• According to an embodiment, a security information and event management (SIEM) system includes an extendable event process platform. An event stream application (ESA) engine and an event process extender allows the SIEM to operate as the extendable event process platform. The ESA engine enables users to create and deploy event stream applications (ESAs) into the SIEM to enrich the event processing performed by an event processing engine at the SIEM with functionality that may be application-specific, industry-specific, or related to any type of domain. Also, the ESA engine may mange the ESAs, such as performing dependency management, versioning, and ESA lifecycle management.
  • An ESA is an application for processing events according to the machine readable instructions in the application. The ESAs may extend the functionality of the SIEM beyond network security. For example, ESAs may be used to provide fraud detection in business transactions, or to monitor telephone calls or messaging in a telecommunications system, or to provide functionalities in other industries and systems. Furthermore, the ESAs operating with the event process extender allow the SIEM to communicate with and leverage processing performed in ESAs which may interact with external systems, and then the processed data may be provided to the SIEM event processing engine for correlation and further analysis. Also, ESAs may be operable to incorporate the computation from an external system into event processing. In other words, the input of ESAs may be event data from the SIEM event flow, and the output of the ESAs may still include the event data but the event data is enriched by the external system processing. Enriching may include modifying data in one or more event fields. The ESAs may pre-process event data prior to processing by an event processing engine or prior to persisting data in data storage in the SIEM or the ESAs may post-process the event data after processing by the event processing engine or after persisting data in the data storage.
  • An ESA may also determine if it is to process certain event data based on rules or instructions in the ESA. If the ESA determines the event data includes data to be processed, it processes the event data. Otherwise, the ESA will not process the event data but the event data may be processed by an event processing engine. This allows the SIEM to handle processing for multiple domain's (e.g., network security, online transaction, health insurance, etc.) simultaneously.
  • FIG. 1 illustrates an environment 100 including an SIEM 110, according to an embodiment. The SIEM 110 is a system that processes event data, which may include real-time event processing. The SIEM 110 may process the event data to determine network-related conditions, such as network security threats. The event data processing is extended to include other functionality and event data processing through the ESAs. Also, the SIEM 110 is described as a security information and event management system by way of example. As indicated above, the system 110 is an information and event management system, and it may perform event data processing related to network security as an example. It is operable to perform event data processing for events not related to network security. The environment 100 includes data sources 101 generating event data for events, which are collected by the SIEM 110 and stored in the data storage 111. The data storage 111 may include a database or other type of data storage system. The data storage 111 may include memory for performing in-memory processing and/or non-volatile storage for database storage and operations. The data storage 111 stores any data used by the SIEM 110 to correlate and analyze event data.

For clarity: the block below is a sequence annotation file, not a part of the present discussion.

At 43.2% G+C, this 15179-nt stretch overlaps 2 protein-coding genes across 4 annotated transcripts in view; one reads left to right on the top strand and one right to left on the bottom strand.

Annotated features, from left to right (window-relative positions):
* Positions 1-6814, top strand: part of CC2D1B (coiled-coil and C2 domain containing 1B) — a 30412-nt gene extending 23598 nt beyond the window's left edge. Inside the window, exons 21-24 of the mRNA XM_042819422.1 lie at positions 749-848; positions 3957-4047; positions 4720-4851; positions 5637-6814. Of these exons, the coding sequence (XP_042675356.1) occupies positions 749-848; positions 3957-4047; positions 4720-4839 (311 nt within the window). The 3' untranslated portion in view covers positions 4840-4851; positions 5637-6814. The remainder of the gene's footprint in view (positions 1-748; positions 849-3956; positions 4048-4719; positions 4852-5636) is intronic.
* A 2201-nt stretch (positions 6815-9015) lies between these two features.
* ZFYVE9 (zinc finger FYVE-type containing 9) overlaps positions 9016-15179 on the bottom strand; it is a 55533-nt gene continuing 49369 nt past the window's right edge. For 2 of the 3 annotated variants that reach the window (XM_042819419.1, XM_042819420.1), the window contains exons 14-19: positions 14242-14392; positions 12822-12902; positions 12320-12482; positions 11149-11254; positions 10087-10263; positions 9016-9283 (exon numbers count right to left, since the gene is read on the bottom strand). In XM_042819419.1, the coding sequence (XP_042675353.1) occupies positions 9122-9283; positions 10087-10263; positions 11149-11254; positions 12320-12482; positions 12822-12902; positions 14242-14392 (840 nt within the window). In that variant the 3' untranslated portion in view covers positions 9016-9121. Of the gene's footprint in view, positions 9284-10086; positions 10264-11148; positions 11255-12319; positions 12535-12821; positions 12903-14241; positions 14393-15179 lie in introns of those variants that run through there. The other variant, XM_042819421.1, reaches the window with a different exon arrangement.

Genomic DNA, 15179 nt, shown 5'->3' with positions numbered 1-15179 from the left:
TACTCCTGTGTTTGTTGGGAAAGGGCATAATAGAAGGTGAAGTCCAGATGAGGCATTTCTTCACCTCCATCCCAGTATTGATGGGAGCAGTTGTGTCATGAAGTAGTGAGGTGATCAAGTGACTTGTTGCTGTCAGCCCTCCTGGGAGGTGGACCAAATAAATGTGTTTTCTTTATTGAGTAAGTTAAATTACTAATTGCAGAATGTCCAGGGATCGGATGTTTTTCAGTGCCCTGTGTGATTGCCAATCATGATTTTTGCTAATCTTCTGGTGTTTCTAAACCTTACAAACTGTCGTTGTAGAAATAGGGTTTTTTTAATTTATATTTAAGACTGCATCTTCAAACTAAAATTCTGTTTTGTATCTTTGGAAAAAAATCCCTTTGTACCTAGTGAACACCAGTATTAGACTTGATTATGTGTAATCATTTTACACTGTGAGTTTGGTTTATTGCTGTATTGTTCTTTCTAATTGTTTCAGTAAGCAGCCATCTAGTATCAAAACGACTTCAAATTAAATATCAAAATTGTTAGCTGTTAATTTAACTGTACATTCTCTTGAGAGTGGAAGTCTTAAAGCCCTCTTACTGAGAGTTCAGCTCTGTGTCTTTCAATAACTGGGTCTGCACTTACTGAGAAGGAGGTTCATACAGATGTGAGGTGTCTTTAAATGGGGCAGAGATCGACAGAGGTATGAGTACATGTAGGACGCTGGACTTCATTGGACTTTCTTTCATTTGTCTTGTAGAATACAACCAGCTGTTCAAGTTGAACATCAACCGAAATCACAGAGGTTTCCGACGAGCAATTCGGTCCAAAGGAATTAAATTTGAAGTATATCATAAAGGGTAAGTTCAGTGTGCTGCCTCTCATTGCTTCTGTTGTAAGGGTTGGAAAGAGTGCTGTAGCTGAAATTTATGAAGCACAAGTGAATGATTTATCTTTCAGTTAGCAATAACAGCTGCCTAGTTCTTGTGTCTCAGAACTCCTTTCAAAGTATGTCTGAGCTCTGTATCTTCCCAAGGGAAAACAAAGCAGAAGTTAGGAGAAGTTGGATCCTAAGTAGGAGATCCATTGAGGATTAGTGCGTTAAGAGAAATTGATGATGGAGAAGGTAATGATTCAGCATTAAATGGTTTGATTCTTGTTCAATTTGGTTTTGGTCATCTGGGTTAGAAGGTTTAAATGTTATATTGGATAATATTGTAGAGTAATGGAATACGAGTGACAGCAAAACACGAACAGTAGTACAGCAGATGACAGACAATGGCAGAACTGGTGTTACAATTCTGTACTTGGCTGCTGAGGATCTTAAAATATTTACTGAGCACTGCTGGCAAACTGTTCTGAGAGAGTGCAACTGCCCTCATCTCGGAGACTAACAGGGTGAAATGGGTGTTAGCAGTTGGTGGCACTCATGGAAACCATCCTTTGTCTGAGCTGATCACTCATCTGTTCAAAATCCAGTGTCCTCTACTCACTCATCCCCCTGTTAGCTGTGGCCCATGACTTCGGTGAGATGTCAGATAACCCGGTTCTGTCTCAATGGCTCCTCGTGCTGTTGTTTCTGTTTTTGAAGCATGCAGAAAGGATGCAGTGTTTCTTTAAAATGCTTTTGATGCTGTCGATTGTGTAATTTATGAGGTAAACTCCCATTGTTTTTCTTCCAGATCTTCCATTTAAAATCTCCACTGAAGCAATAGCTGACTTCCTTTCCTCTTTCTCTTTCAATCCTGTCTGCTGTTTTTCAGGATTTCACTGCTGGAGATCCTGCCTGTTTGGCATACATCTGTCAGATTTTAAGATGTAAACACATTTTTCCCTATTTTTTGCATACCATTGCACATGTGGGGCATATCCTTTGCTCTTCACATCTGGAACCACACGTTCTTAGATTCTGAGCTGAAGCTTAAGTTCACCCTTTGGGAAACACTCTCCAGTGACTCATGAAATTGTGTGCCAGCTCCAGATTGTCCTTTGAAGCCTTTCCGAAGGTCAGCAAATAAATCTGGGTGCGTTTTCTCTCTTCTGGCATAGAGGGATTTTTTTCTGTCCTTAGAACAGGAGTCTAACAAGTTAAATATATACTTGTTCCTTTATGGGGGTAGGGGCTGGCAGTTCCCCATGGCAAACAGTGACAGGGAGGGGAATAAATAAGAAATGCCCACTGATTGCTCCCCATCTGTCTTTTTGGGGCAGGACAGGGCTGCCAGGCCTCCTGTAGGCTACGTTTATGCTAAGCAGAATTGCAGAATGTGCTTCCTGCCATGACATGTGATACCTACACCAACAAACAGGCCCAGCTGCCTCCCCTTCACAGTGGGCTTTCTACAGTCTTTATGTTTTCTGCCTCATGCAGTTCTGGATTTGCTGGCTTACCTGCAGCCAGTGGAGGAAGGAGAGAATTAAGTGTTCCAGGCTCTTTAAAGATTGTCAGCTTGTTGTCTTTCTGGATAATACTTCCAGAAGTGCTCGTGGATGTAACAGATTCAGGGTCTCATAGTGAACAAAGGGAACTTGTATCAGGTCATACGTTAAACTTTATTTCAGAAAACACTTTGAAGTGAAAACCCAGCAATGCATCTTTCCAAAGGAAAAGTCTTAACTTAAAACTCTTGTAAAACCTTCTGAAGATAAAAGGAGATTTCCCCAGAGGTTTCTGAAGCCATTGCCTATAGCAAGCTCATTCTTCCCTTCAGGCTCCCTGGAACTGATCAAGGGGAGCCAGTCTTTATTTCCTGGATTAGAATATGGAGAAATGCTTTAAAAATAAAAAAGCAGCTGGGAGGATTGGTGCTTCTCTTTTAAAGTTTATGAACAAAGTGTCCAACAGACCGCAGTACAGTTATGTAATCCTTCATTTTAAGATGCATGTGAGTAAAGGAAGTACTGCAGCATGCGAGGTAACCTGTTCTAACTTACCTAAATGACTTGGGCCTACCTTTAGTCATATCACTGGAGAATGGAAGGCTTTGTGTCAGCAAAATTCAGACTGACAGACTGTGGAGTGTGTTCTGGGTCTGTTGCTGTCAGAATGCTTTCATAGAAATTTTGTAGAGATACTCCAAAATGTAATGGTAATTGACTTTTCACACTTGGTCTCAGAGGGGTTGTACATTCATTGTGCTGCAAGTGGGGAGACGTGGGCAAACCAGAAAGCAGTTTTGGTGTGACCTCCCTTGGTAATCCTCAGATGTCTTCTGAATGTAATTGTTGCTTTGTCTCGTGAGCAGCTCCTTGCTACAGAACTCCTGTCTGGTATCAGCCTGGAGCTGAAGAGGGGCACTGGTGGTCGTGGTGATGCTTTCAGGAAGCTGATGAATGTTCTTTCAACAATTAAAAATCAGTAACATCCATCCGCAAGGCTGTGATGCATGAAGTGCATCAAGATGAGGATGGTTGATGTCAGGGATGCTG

• The data sources 101 may include network devices, applications or other types of data sources operable to provide event data that may be analyzed. Event data may be captured in logs or messages generated by the data sources 101. For example, intrusion detection systems (IDSs), intrusion prevention systems (IPSs), vulnerability assessment tools, firewalls, anti-virus tools, anti-spam tools, encryption tools, and business applications may generate logs describing activities performed by the data source. Event data is retrieved from the logs and stored in the data storage 111. Event data may be provided, for example, by entries in a log file or a syslog server, alerts, alarms, network packets, emails, or notification pages. The data sources 101 may send messages to the SIEM 110 including event data.
  • Event data can include information about the source that generated the event and information describing the event. For example, the event data may identify the event as a user login or a credit card transaction. Other information in the event data may include when the event was received from the event source (“receipt time”). The receipt time may be a date/time stamp. The event data may describe the source, such as an event source is a network endpoint identifier (e.g., an IP address or Media Access Control (MAC) address) and/or a description of the source, possibly including information about the product's vendor and version. The data/time stamp, source information and other information may then be used for correlation performed by the event processing engine 121. The event data may include meta data for the event, such as when it took place, where it took place, the user involved, etc.
  • Examples of the data sources 101 are shown in FIG. 1 as Database (DB), UNIX, App1 and App2. DB and UNIX are systems that include network devices, such as servers, and generate event data. App1 and App2 are applications that generate event data. App1 and App2 may be business applications, such as financial applications for credit card and stock transactions, IT applications, human resource applications, or any other type of applications.